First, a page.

For 25 years I taught yoga at the First Unitarian Church in Salt Lake City. Eliot Hall, the church’s community space, has long been home to many of the city’s non-traditional community events. It has housed acoustic music coffeehouses on the second and fourth Fridays of every month for more than 30 years. The Humanists of Utah meet there each month. The Salt Lake Acting Company’s Utah culture spoof, Saturday’s Voyeur, was first performed in Eliot Hall. And these are just a few examples of the community-minded atmosphere at the church.
The welcoming environment—along with the sprung wood dance floor—made it ideal for yoga classes. But, as with everything, it came with complications. Sometimes the floor was less than pristine, which is fine when you’re standing around and socializing, but not so much when you’re up close and personal with it, lying on a yoga mat. Also, the fluorescent lights weren’t super conducive to relaxation.
There were other distractions as well. Occasionally people would walk through the space on their way to an event elsewhere in the building. The annual haunted house for the Sunday school kids took place directly overhead during the last week of October, replete with stomping and shrieking. One time during Savasana, a pizza delivery guy showed up loaded down with pizzas for a meeting in another room.
Still, for the most part, my students and I were able to maintain good humor about the various goings-on.
While I’m grateful to teach in a quiet, dedicated space these days, I don’t regret the years at the church. Those years taught my students and me about perseverance. They taught us that you didn’t need to have hothouse conditions to practice. In fact, if you wait for perfect conditions to appear before you can practice, you’re unlikely ever to start.
Getting Past the “If Only” Syndrome
Some years ago, I heard the expression “if only” applied to the reasons we put off practicing: If only my knee didn’t hurt, I could actually sit still and meditate. If only it were quieter, I could really focus on my asanas. If only my mind would stop wandering, I could really get somewhere in my practice. These are just a few examples. There are infinitely more.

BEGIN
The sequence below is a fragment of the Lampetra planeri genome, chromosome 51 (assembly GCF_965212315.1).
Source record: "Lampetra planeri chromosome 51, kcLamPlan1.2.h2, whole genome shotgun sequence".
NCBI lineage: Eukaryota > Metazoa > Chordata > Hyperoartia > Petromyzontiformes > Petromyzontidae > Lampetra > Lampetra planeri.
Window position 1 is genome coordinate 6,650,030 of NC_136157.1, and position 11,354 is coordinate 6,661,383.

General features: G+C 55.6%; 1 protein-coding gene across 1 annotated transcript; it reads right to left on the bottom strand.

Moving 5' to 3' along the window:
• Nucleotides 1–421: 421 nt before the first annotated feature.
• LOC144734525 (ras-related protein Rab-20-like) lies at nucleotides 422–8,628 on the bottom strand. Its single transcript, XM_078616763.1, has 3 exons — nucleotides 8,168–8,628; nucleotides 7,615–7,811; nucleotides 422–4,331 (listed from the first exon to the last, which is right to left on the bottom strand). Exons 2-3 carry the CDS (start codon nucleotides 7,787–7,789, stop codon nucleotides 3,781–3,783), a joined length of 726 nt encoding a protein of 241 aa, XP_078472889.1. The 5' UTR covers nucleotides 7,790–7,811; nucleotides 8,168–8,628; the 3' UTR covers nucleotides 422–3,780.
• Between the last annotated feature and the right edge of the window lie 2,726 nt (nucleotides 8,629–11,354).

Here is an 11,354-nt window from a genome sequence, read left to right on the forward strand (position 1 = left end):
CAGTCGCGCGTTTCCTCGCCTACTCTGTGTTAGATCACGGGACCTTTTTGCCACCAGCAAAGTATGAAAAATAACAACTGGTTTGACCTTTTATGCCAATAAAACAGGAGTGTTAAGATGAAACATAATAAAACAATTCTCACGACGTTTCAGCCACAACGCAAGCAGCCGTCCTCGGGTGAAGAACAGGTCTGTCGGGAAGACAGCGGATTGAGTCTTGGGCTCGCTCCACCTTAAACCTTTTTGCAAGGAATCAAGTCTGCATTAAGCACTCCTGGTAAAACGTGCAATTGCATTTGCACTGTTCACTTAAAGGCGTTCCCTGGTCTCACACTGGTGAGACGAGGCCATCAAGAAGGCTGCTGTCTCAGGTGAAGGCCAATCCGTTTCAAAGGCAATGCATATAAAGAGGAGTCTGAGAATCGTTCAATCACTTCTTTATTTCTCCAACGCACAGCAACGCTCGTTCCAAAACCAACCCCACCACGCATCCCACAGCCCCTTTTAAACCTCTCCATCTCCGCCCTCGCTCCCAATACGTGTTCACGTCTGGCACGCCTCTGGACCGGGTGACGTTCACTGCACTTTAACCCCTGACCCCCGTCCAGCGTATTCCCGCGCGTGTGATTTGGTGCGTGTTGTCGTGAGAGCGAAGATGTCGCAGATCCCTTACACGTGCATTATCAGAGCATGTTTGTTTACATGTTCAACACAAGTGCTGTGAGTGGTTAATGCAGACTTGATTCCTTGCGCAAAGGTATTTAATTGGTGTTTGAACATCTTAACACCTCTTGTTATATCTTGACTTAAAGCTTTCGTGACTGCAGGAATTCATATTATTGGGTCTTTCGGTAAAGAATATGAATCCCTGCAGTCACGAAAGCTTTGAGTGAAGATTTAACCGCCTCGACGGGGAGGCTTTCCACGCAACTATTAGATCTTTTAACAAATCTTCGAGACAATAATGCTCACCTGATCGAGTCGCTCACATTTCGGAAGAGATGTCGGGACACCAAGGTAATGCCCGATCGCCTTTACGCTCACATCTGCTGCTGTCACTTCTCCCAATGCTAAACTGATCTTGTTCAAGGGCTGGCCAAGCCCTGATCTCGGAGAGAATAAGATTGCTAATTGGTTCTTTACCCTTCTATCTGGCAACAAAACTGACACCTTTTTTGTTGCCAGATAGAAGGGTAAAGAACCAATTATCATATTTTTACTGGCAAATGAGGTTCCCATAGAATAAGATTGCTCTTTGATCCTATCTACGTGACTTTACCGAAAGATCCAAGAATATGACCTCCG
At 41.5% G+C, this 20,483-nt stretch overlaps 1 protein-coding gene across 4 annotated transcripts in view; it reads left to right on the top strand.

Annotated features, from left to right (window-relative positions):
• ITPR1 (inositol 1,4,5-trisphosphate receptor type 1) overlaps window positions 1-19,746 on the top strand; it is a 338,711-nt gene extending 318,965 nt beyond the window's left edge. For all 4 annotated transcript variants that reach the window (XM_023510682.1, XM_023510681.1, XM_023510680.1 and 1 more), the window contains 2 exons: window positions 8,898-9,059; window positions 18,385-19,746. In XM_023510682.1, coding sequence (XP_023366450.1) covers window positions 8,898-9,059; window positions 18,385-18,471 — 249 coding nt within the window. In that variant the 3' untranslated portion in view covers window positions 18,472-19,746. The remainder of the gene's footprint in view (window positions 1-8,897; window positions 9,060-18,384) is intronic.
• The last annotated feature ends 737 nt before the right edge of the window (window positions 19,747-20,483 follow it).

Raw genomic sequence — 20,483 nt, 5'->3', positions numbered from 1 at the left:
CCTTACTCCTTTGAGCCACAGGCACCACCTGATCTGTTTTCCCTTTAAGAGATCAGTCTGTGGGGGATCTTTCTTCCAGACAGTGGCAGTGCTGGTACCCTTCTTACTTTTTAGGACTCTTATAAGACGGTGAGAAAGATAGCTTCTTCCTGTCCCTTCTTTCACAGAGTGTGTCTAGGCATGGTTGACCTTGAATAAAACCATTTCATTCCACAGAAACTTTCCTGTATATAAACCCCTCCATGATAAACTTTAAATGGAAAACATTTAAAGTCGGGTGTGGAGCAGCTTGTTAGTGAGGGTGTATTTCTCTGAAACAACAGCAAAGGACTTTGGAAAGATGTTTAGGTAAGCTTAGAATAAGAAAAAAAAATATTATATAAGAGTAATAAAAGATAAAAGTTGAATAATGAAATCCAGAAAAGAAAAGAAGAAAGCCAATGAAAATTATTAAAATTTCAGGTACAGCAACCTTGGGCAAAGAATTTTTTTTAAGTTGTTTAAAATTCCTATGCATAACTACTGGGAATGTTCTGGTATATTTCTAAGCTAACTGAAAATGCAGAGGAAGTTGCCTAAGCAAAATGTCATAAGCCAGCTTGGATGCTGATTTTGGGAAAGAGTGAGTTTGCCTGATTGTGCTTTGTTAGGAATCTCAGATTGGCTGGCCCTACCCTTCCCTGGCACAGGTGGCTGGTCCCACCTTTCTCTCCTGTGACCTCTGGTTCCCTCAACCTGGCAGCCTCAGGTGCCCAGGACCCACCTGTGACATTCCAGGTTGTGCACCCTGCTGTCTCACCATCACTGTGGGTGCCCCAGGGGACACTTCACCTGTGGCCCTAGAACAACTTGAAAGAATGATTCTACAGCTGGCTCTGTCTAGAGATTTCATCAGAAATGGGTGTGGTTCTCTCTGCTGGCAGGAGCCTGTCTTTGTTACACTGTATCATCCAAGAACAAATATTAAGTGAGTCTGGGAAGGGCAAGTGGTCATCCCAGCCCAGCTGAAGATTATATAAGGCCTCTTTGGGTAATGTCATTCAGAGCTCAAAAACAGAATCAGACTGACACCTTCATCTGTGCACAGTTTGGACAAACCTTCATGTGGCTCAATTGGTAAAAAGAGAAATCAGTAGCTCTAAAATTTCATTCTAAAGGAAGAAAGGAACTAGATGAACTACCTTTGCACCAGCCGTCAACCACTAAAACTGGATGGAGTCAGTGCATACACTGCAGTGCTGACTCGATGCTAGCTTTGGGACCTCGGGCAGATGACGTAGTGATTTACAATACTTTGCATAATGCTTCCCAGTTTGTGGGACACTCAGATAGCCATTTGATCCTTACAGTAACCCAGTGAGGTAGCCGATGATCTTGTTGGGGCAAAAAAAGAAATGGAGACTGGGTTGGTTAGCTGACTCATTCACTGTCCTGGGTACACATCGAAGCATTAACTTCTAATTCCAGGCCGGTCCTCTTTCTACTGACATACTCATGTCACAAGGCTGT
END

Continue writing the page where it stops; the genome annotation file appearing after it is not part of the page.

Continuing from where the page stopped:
The truth is, no matter how hard we strive to create the perfect environment for practice, we have no control over what actually happens. The same is true, of course, of our daily lives. Our practice is not meant to teach us how to create perfect lives; it is meant to teach us how to navigate the inevitable ups and downs of our lives with equanimity.
The things we call “distractions” or “obstacles” to our practice are actually part of the practice. Are there unwanted sounds in our practice space? Okay. Those sounds are part of the present moment, and therefore, something we can invite into our awareness. Are family members constantly interrupting your practice? Not a problem. Be fully present with them while they’re in your space, and then return to your practice with full presence when they go. Hanging on to your frustration isn’t helpful.
There will always be things that we perceive as obstacles along our paths. Can we shift our perception so that we understand these things instead as opportunities for practice? The measure of our practice is not how perfect our lives appear to be. The measure of our practice is how we navigate the imperfect situations we find ourselves in every day. Practicing yoga no matter what is happening in our environment cultivates the equanimity we need to live with grace.